When I was in high school, I had a friend that I really looked up to. Greg was bright, talented and most importantly he deeply loved the Lord Jesus. Unlike some of our other Christian friends, Greg was going somewhere for God. If anyone had a promising life of ministry ahead of him, surely it was Greg.
Early one Friday evening in the spring of my junior year, the phone rang. Greg had just had a freak accident. He was in a great deal of pain, and the doctors were not sure if he would pull through. I remember like it was yesterday staying up all night, sitting on the hospital floor, praying, numbly, staring at the “intensive care” sign that stood between me and Greg. I prayed for healing, and I had strong faith that God would answer. It never occurred to me that His answer might be “no.” It was. A few days later Greg entered the presence of Jesus.
Greg’s father was not a Christian, and he was understandably a broken man. Many of us who were Christians had opportunity to share with him. I’ll never forget when one of my brothers in Christ said to Greg’s dad, “You know, the Bible says all things work together for good.” His reaction was both understandable and predictable. He was angry and bitter, not only at Greg’s death, but at the sheer audacity of someone apparently labeling his son’s tragic death as “good!”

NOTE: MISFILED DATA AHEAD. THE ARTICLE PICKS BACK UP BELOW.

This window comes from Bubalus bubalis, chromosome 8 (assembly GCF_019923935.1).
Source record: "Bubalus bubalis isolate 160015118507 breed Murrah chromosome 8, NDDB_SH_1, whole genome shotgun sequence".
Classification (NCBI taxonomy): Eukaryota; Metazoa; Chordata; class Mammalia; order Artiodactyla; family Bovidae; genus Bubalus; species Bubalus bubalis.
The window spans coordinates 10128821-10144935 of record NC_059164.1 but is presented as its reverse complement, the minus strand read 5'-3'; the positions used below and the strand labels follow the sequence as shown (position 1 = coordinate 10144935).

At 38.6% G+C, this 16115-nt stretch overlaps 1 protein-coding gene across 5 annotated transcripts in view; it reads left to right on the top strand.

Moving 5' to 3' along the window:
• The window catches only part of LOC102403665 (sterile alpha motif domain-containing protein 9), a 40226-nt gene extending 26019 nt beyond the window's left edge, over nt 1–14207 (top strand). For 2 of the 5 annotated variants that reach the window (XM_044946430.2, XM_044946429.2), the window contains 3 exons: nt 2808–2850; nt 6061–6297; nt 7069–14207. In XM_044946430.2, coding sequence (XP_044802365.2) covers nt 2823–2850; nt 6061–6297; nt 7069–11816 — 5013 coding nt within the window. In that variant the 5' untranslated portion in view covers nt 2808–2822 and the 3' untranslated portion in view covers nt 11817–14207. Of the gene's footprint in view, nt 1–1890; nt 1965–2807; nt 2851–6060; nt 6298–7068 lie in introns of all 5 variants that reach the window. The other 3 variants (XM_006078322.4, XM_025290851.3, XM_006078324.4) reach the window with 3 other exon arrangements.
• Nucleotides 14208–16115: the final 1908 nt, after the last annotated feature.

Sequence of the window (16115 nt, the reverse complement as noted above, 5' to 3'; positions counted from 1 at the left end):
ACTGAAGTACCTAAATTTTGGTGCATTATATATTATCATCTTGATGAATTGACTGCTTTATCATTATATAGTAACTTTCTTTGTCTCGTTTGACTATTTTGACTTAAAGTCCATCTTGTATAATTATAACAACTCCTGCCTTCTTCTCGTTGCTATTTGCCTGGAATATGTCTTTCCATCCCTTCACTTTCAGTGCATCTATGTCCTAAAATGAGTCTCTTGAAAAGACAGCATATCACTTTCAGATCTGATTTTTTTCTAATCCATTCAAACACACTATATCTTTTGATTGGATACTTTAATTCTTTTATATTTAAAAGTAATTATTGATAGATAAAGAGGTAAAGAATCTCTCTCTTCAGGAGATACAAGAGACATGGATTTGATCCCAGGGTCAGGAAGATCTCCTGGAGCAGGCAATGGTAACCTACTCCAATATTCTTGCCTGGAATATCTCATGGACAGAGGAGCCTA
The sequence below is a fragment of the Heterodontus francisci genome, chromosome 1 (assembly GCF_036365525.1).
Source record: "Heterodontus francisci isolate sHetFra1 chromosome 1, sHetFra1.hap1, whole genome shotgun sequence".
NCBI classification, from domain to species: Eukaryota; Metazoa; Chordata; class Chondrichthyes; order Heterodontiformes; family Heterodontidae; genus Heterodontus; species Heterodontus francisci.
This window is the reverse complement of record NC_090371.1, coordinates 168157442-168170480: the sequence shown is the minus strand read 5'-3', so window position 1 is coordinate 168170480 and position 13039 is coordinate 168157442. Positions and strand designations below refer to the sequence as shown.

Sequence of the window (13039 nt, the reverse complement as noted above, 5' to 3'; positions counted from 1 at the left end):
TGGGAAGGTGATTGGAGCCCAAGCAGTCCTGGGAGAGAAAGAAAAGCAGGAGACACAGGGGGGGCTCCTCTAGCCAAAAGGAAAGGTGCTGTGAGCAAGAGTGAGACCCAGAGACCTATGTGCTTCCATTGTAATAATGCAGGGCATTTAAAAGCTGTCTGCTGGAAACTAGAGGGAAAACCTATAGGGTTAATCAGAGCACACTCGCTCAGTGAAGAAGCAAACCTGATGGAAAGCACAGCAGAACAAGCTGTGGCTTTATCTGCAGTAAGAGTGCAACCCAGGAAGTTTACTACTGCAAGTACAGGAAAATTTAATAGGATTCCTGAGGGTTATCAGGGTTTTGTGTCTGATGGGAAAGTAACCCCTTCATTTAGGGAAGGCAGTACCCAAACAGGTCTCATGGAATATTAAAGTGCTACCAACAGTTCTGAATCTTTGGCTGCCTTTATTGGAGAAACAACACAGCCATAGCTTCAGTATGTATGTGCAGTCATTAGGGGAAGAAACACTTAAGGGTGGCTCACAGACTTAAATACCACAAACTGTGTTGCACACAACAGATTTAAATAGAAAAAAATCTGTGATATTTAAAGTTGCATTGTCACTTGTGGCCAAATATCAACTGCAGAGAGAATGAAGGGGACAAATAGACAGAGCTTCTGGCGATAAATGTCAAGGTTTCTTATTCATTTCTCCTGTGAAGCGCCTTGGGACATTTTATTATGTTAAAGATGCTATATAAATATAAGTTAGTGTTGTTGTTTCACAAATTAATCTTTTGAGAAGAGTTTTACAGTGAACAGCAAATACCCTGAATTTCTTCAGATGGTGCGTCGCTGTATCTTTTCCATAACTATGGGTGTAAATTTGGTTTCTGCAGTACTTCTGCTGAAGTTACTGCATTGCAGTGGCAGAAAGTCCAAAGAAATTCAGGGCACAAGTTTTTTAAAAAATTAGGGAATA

While I realized this feeble attempt at comfort was well intended, it hurt me as much as anyone. I thought it was an insensitive platitude that was totally inappropriate and untimely. Since then in my ministry I’ve seen a great deal more accidents and sickness than I care to think about. And more than once I’ve heard Romans 8:28 used in the wrong way at the wrong time.
Darrell Scott told me that after his daughter Rachel was murdered at Columbine, people often quoted Romans 8:28 to him. He wasn’t ready to hear it. How sad that such a powerful verse, cited carelessly or prematurely, becomes a source of pain when it should offer great comfort. Think of God’s truths like tools. Don’t use a hammer when you need a wrench. And don’t use either when you need to give someone a hug, a blanket or a meal—or just weep with them.